By Rabbi Natan Levy

Dog-fouling in Brent must wait till item two.  Last night, before it was deemed illegal at the 11th hour by its own legal team,  the Brent Council proposed a motion to boycott Veolia as the very first order of business.

Rabbi Natan Levy

Rabbi Natan Levy

Veolia is inherently evil-to paraphrase the aborted motion- because it employs the drivers for the  Jerusalem tram and a  few bus lines.  The tram itself is evil because it operates indiscriminately across the ’67 armistice lines,  zipping into  both East and West Jerusalem.

And when Veolia  hired its tram-workers, management placed an emphasis on Hebrew fluency and army or civil service.  This, argued the motion, revealed bias against Palestinians.

Coupled  with the fact that Veolia runs a bus service in the West bank for Israelis and Palestinians, all adds up to the  obvious conclusion that Veolia supports illegal settlements.   Therefore, concluded the motion, Veolia has “committed an act of grave professional misconduct” and must be rejected from  any future contract with the Borough of Brent.  So it goes in Brent.

Last month, the UK border agency informed my wife, and four small children (three of them born in this country) that our visa to remain in this green isle was at  risk, and after nearly eight years of waiting and over £5,000 in governmental fees, we received a short letter asking us kindly to pack our  bags and get the hell out.  Too bad, there is a UK Border Agency  office in the  town hall in Wembley, (just where that Veolia debate was meant to take place,).

They could have taken the pictures of my children had we got those visas.

So it goes in Brent.

Last winter, a women who spoke very bad English but very good Farsi was crying in a test centre in Neasdon.  At first, she sat  docily amongst us at this  ‘Life in the UK’ test – the first cull in separating potential immigrant candidates from those deemed too un-British to remain here for long.

The test is – of course – only administered in English.  Down the row from me, the woman began sobbing.  Quietly at first, but as she got louder, the test handler came rushing past us.  The handler was not pleased:  “You will have to speak in English if you wish me to understand you!”

The testing lady yelled loudly,  in the way that  some people think that anyone who does not speak English must also be deaf.  But our sobbing woman was far beyond English, and tried to hold the test-takers hand whilst speaking in rapid Farsi (my sister-in-law taught me enough to know  it when I hear it).  “You will now have to leave,” said the test lady, quickly severing the hand contact.  Eventually two guards were needed to pull her from her seat.  All of us, turned quietly back to our own  test-screens.

Each ‘Life in the UK’ test costs £50,  whether one passes, fails, or is  escorted out mid-exam by guards.  The Farsi woman was sitting on a bench outside the centre, still weeping, as we filed out (Maazarat mikhaham, ‘I am sorry’, I mumbled).  She  told me she had been cleaning night shifts in an office for two weeks to save up.   So it goes in Brent.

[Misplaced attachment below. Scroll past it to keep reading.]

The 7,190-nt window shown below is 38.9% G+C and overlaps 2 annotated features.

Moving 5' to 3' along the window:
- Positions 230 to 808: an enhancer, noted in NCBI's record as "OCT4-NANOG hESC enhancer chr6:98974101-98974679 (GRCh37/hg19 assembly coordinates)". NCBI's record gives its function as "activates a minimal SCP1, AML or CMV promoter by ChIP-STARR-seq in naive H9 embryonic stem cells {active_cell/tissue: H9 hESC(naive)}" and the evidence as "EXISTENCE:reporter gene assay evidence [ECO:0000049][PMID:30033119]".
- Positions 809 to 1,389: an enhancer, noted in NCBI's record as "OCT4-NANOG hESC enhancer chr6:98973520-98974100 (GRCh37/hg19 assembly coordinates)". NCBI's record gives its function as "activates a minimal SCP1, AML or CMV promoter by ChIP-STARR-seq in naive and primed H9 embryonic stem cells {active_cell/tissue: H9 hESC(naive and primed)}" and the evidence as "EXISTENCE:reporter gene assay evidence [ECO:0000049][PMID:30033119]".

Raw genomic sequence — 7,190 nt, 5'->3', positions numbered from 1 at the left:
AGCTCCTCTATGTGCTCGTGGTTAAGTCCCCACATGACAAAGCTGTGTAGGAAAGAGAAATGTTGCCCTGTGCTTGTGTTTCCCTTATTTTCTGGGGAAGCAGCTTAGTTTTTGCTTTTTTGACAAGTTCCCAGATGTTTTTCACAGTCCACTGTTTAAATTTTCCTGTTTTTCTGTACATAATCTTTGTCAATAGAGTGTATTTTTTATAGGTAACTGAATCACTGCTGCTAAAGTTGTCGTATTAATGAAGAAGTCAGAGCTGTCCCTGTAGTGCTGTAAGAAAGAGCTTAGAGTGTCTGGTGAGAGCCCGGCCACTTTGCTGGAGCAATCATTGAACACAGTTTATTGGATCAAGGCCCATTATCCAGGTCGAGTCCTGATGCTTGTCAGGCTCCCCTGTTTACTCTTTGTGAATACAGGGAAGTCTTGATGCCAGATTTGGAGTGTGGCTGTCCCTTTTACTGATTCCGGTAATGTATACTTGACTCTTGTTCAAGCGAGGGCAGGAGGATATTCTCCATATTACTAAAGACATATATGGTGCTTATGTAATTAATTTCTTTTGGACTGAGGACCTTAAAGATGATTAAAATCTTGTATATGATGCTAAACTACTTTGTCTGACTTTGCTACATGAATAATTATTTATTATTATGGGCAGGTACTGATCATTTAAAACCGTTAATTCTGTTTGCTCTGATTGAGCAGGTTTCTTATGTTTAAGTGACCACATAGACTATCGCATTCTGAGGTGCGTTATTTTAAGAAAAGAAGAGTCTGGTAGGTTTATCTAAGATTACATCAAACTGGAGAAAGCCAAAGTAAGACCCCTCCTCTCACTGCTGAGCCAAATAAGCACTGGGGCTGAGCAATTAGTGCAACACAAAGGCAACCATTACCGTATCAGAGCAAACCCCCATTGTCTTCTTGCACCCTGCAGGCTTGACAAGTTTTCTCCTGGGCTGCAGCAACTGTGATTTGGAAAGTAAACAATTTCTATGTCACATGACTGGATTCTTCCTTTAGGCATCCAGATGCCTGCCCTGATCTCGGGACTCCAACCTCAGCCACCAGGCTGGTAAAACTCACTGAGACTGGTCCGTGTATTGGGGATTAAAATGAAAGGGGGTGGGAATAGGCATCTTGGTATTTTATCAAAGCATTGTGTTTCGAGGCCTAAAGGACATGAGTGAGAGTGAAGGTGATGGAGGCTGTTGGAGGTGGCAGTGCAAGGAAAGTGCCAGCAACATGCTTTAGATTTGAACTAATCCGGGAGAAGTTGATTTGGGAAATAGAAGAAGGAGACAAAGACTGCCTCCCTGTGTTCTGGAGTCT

Last year, a nurse I know who works in the Northwick Park Hospital HIV clinic, found out that one of her patients,  a young Ghanian boy, with full-blown AIDS, was put in a  government van with his  sisters and his mother, than ushered onto a plane at Heathrow  with enough meds for a few weeks of treatment, and sent back to Ghana .

The family lost their final appeals case seeking asylum in this country. The mother had come for HIV treatment for herself and her children, and to escape an abusive marriage from the man who knowingly transmitted his HIV virus to her.

The Border Agency, backed by expert medical testimony from the hospital,  claimed that medical care and anti-viral drugs in Africa were ‘available’,    The border agency won the case, the family got a one-way ticket.  So it goes in Brent.

If the council of Brent is looking for an organisation to boycott – an organisation that knowingly colludes with a government that uses language as tool of discrimination, draconian entry laws to keep out the undesirables,  and courts where refugee children have no voice, may I suggest the Brent council boycotts itself.

Rabbi Israel Salanter famously said: “When I was young, I tried to change the world, and the world resisted my efforts.  When I reached adulthood, I tried only to change my country, still my country stymied me.  When I reached middle age, again I tried to change  my town, yet my town was stubborn.   Now that I am old, I am  simply trying to change myself.”

Before Brent council changes Middle East politics, perhaps it should simply try to change Brent.